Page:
Jiva Technology

Carl Sagan and the study of Science

As well as being a gifted scientist in his own right, Carl Sagan was a brilliant and enthusiastic communicator of scientific ideas, perhaps best know to to several generations for his book and TV series, Cosmos.

Sagan also had an almost uncanny way of delivering pithy one-liners that got to the core of an issue, particularly around the way we teach science in our schools and universities. Sagan famously observed, “every kid starts out as a natural-born scientist … then we beat it out of them”

His love of science and the scientific method shone through his work and it was an obvious source of frustration that in the course of “teaching science” we crushed the natural curiosity that’s a pre-requisite for science in the first place. It’s almost a case study in what’s wrong with our education systems.

The prioritisation of exam success leads to the prioritisation of learning what’s needed to pass. Inevitably that reduces science to the passing of a stock of knowledge from the science teacher to the science student.

Exams are a poor vehicle for allowing students to be curious about the world. Of course, if you’re learning a discipline, understanding the basic language that’s involved and building a solid base from which to work are important, but so is the imperative to keep alive a sense of wonder and the creativity and curiosity that is vital to science research.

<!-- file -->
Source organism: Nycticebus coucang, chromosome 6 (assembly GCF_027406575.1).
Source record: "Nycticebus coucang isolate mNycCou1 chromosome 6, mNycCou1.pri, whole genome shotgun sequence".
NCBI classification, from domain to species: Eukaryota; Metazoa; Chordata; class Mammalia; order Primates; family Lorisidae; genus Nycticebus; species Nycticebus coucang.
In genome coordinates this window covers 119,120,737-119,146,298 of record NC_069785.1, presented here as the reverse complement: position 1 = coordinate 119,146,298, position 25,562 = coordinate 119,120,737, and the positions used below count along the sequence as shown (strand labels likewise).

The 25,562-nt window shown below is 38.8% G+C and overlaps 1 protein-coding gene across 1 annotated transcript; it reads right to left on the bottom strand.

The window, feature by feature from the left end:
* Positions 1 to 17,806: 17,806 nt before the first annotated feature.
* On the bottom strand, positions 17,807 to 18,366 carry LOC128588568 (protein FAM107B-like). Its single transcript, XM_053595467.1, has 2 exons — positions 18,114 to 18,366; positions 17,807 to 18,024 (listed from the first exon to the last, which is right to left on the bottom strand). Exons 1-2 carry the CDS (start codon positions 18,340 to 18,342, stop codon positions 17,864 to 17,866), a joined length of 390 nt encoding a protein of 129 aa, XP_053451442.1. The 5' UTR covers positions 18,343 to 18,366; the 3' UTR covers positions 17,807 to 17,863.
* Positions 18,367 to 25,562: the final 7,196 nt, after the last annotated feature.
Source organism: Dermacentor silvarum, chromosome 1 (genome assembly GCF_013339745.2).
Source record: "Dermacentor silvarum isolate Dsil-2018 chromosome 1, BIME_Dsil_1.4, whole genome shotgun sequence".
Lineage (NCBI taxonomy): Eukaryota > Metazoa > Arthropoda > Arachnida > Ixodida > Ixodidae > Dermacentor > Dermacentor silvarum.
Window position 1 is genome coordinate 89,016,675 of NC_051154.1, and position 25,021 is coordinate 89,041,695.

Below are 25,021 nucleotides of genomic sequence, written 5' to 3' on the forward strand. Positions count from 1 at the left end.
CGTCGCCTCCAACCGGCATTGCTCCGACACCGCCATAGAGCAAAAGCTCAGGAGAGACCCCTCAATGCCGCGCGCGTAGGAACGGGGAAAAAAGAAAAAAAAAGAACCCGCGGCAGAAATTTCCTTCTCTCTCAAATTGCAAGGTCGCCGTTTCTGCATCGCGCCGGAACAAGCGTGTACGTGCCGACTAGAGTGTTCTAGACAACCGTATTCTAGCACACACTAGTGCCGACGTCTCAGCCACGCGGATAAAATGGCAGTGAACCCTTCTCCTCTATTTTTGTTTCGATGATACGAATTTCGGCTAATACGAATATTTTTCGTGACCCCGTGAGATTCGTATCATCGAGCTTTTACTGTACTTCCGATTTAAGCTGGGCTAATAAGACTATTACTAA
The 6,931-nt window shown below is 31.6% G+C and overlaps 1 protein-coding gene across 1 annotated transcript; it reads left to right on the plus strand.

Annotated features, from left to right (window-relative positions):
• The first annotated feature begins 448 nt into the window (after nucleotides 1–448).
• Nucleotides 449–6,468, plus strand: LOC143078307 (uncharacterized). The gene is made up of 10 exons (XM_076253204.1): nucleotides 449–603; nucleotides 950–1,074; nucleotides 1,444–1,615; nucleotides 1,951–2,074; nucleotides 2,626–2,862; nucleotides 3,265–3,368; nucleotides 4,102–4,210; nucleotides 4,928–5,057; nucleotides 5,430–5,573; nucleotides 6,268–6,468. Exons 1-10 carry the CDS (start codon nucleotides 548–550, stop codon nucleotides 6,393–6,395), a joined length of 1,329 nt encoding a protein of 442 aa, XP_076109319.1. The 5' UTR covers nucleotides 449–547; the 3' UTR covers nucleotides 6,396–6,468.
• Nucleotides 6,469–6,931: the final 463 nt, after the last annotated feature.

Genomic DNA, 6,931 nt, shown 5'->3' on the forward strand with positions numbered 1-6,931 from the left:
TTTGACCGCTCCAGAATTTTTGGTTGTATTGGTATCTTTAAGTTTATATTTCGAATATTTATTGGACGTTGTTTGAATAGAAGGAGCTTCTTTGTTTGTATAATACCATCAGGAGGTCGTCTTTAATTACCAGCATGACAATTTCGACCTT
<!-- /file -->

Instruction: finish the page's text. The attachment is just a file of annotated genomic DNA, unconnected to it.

There are two dangers inherent in the current approach. The first is that for the majority, science becomes something to be avoided; that all the natural joy involved is sucked out of it. At a time when the climate crisis is central to our continued existence, we want the broader population to be both engaged and interested. But there’s an equally important issue for those who stay in science and go on to become researchers and science leaders. If success in science in the early years is predicated on your ability to absorb what others teach, are we getting the brightest and best researchers into research?

Science and scientific advancement has never been more important; it is literally about the only way out of the climate crisis we’ve created for ourselves, we need new ideas across a range of scientific disciplines and we need them fast. That means we need to find a way to maintain the excitement and curiosity that scientific endeavour naturally spur. Its fascinating to see that EdX is launching a virtual lab environment, LabXchange. The ability to perform virtual experiments removes concerns about cost and safety, but retains the excitement of discovery. It could form the basis of a different style of science education.

Let’s hope that Sagan’s dream comes true and we stop beating it our of the next generation of natural-born scientists.


Regus House
1 Friary

Temple Quay
United Kingdom